Making my Own Glasses


Why make your own glasses? Why not?

     I'm just finished making my second pair of wire rim glasses of  my own design. The first pair served me well for 6 years until finally, the wire rusted thin in one spot on the bridge of the nose. This is because I never plated the spring steel wire, which would have prevented the slow rusting process. Plating is easy, but I also liked the color of the metal as it is, and cleaning the tiny amount of rust from the lenses was no problem.  The easy removability of the lenses also makes it easy  to switch to sunglass lenses if you wish, simply buy and shape a second, tinted pair of lenses.
This design has many other advantages:

  a. As this design is  made of one piece of spring steel, with no easily broken hinges and no screws to lose, they are virtually indestructible, and therefore more ecological. I doubt these will ever be commercially available because they are too durable for the frame companies to make a profit. I don't need hinges because I always wear my glasses, so why have them?

 b. They are safer.  If something hits you in the face, the energy is dissipated as they disassemble themselves (and then you just reassemble them)(ask me about my water balloon story sometime).

c . More non-filtered-by-the-lenses light  reaches the eyes, which is good for eye health.

d. Cost is less than $5 for the frames, less than $25 for my prescription lense blanks (about 20/200)..how much did you pay for your last frames and how long did they last?

e. I am nearsighted and see close-up perfectly without them. This design allows me to easily see under the lenses when I am doing close work.. no need for expensive, confusing bifocals.

d. They are more comfortable on the nose, as weight is distributed evenly due to custom shaping (no red marks from pads).

 You do need to know the distance between the centers of your pupils so you can cut out the lenses from the round blanks correctly to fit the frames you're making ..It's on your prescription in mm under inter-pupillary distance.

  So, here's an illustrated how to...enjoy .. let me see the ones you make!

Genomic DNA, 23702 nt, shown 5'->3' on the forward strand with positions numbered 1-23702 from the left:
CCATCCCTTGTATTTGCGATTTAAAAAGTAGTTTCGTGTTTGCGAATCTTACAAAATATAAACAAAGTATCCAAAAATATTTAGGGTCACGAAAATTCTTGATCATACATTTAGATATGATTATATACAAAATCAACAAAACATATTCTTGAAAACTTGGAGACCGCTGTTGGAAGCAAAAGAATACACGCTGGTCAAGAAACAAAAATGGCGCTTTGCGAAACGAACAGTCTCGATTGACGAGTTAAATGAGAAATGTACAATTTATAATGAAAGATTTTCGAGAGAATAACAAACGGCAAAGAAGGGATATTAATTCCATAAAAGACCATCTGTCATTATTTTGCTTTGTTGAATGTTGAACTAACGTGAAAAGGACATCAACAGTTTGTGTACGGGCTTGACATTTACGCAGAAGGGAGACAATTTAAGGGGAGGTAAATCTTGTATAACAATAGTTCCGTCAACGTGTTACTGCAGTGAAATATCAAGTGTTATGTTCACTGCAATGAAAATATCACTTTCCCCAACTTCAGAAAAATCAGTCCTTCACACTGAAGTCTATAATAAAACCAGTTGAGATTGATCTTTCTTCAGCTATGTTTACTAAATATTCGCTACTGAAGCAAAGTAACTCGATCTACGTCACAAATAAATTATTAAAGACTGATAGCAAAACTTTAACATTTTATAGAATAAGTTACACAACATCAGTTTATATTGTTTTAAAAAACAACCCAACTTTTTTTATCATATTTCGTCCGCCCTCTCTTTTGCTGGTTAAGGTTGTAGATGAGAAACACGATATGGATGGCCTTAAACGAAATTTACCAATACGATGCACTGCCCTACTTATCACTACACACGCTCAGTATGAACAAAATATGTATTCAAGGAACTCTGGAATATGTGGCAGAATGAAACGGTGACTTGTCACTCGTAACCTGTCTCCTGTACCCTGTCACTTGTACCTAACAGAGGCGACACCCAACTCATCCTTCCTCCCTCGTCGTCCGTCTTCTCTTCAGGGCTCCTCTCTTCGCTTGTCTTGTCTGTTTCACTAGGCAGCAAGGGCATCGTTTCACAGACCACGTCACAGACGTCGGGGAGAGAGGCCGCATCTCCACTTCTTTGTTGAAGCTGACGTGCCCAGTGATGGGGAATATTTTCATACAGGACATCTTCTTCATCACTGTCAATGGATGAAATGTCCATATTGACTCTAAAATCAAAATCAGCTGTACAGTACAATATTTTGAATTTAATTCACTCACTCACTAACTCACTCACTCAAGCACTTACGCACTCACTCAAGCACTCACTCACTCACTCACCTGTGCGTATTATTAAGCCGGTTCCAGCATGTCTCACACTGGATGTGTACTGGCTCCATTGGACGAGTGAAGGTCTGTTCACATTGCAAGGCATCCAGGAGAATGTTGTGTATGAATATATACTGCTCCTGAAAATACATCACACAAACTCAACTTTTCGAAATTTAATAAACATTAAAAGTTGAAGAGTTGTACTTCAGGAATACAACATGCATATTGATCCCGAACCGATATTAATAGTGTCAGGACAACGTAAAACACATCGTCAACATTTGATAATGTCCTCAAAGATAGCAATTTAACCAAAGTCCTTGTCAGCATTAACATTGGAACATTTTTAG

torch on bridge

  1.  First I annealed  a long spring steel wire by heating the wire over torch,which softens the metal
so it is  more easily manipulable.


one half of frame done

2. First trial fit on face, only one lens frame bent.


torch in lap

3. Torch held by your legs, your hands, vise-grips, and needle-nose pliers. Almost all the tools necessary for  the project.

torch heating wire

4. Torch flame heating wire in the dark(for illustration purposed only).

lense detail

5. Close-up of how old lens fits into frame, how concave notch in edge of lens holds spring steel wire frame.
inverse of convex edge shape most glasses/frames  designs use.
If  you have a weak prescription, this will be thin and harder to make... notice slight rust from last frame on lens.

lense shaping

6. Put tape on both sides of both lenses to avoid scratching them.
Before you shape the lenses,  mark the inter-pupillary distance on the tape. then mark the areas to be cut away.
I used a diamond saw to cut the excess away, a jewelers saw or stone grinder will suffice.

polishing lense

7. Using the polishing wheel to buff off any scratch marks on the edge of the lens.

    

tempering frames

  9. After final fitting, polish any pliers marks off wire frame, then heat the entire frame on stove till red hot,
immerse quickly into water or oil to cool, restoring the stiffness and springiness of the steel (tempering).


 
finished glasses
  The end of the project, the beginning of many years of functional sight!